Maternal mortality rates in the United States have been a growing concern over the past decade, with rates continuing to climb as recent studies have been published. The total maternal mortality rate in the United States in 2018 was 17.4 and has increased to 32.9 as of 2021, while other developed countries continue to decline (Hoyert, 2023). The maternal mortality rate is the number of deaths per 100,000 live births. More than 50% of pregnancy-related deaths in the United States occur after delivery, in the post-partum period (Melillo, 2020). The purpose of this report is to not only bring light to this nationwide health crisis, but to test solutions to that will fill the gap between our postpartum mothers and the high-quality care that should be available and provided to all.
The change project in this report addresses continuity of care in the postpartum period. Specifically, post-partum follow up recommendations for mothers diagnosed with a hypertensive disorder of pregnancy and mothers who screen positive on their post-partum depression screen prior to discharge. The American College of Obstetrician and Gynecologists (ACOG), recommends that women who experience any hypertensive diagnosis in pregnancy, should follow up for a blood pressure visit no later than 7-10 days after discharge (2018). ACOG also recommends that mothers who experience a severe hypertensive episode during their admission, should follow up for a blood pressure visit no later than 2-3 days post discharge. Appointments will also be scheduled with a local psychiatric mental health nurse practitioner, PMHNP, within 2 weeks of discharge for mothers who screen positive on their Edinburgh Postnatal Depression Scale, EPDS. These efforts are focused on improving continuity of care in the postpartum period and decreasing maternal morbidity and mortality cases related to hypertension and mental health disorders. Improving quality of care in the postpartum period should also reveal a decrease in postpartum readmissions.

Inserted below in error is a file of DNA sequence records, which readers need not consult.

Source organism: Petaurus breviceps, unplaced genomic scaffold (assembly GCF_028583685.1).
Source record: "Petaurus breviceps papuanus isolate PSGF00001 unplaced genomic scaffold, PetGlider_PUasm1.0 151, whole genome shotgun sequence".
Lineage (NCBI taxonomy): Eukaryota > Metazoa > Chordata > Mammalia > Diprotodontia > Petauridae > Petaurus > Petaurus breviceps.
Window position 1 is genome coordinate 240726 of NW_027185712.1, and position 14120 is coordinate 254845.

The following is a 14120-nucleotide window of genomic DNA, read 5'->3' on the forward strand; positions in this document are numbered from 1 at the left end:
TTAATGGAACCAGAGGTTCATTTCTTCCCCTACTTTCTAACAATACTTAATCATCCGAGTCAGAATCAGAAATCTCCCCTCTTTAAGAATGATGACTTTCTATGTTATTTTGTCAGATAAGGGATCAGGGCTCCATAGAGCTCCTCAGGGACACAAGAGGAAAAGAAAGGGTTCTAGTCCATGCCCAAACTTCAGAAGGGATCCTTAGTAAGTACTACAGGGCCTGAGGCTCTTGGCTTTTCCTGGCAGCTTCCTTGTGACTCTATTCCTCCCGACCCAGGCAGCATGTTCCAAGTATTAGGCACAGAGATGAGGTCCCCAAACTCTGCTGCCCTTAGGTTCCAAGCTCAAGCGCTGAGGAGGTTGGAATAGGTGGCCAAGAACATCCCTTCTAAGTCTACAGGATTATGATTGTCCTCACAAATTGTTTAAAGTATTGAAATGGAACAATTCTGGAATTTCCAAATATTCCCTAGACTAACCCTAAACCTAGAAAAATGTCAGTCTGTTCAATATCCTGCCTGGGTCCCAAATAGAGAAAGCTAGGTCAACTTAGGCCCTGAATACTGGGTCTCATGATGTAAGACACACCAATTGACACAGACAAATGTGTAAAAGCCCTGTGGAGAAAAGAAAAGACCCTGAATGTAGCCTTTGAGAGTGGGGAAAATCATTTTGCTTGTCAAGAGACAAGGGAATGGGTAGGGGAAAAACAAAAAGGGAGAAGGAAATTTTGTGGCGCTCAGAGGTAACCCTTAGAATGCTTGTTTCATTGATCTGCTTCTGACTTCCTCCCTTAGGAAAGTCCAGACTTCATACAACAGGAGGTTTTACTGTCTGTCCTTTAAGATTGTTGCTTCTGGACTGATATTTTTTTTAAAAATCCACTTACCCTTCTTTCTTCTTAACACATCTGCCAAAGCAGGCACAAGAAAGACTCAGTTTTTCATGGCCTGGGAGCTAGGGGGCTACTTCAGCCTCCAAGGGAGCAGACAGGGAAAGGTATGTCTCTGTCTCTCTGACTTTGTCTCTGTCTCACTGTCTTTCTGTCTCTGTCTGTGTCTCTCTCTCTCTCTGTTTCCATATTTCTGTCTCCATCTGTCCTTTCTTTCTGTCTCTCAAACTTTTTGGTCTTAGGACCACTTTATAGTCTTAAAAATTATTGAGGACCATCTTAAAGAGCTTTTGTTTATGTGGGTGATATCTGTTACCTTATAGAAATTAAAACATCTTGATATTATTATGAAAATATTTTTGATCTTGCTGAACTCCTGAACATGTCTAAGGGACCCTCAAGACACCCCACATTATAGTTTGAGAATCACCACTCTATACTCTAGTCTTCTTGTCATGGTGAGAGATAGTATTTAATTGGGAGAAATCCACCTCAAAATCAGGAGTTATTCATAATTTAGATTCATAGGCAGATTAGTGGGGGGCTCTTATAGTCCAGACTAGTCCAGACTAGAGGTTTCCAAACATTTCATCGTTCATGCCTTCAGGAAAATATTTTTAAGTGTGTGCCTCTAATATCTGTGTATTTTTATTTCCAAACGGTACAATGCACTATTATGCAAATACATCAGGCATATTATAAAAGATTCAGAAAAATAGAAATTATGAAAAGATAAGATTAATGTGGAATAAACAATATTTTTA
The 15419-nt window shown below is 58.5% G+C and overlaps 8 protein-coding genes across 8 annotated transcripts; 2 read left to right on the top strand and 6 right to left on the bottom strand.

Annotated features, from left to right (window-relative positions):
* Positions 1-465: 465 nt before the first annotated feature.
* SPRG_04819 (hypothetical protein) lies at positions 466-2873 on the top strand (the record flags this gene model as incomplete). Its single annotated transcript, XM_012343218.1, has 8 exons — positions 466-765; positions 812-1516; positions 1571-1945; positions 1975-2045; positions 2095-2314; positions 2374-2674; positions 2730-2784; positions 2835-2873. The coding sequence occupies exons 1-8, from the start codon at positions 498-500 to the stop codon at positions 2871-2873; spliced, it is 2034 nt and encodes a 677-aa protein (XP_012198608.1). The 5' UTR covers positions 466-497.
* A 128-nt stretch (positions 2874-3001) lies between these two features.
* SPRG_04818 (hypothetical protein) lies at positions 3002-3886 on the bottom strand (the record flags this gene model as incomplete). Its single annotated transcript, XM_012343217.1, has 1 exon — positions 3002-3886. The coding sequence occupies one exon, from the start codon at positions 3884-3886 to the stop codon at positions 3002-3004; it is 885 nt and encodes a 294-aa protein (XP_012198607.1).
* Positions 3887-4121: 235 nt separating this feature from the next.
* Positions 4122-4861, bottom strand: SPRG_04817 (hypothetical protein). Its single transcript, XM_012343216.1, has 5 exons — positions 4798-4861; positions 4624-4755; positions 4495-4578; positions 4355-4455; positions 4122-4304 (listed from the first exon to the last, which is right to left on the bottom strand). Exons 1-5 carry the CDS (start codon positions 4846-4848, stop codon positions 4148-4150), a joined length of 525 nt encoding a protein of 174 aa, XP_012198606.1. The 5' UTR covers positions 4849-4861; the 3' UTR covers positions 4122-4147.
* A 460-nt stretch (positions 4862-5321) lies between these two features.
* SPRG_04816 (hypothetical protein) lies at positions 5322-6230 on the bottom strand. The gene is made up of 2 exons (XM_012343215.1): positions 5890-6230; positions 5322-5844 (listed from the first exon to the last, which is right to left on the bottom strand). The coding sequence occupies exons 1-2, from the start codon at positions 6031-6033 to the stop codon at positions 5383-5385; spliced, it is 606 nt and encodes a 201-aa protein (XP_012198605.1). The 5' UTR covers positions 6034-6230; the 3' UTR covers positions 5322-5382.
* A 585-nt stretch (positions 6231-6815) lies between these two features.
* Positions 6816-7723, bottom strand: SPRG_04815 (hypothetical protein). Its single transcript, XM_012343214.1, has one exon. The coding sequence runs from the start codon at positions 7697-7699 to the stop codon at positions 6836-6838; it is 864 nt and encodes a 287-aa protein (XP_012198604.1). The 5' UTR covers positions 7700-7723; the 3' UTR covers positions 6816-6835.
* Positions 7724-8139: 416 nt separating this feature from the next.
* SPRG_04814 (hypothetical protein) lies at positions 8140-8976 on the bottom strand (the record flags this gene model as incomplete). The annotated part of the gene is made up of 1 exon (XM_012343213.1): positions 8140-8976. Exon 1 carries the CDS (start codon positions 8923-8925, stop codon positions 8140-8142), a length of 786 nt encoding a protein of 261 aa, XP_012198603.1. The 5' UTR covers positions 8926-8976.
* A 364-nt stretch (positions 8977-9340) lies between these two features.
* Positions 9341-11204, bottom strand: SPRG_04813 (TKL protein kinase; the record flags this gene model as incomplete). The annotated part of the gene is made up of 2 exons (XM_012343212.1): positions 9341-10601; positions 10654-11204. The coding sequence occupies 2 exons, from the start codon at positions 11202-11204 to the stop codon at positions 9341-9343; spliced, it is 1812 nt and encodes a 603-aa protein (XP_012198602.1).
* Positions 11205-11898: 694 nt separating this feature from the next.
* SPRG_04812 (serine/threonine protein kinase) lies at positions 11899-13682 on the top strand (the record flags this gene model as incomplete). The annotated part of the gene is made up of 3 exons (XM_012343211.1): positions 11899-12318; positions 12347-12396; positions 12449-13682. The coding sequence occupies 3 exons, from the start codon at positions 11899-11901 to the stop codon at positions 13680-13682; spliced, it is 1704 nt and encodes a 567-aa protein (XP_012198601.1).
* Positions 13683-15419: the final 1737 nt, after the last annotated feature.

In review of data collected during the 6-week project period, it is evident that tailoring post-partum visits to the specific needs of postpartum patients is a successful and proactive approach to improving outcomes for this population. During these visits, if findings weren’t within expected limits, providers were able to either initiate treatment or alter treatment for hypertensive patients and patients with mental health disorders. Although findings revealed improved continuity of care, there needs to be a larger population and more time spent to determine if these interventions will decrease the maternal mortality and morbidity rates.
Date of publication
MSN Capstone Project
Masters of Science in Nursing
Quezada, Ashley, "Continuity of Care in the Post-Partum Period" (2023). MSN Capstone Projects. Paper 309.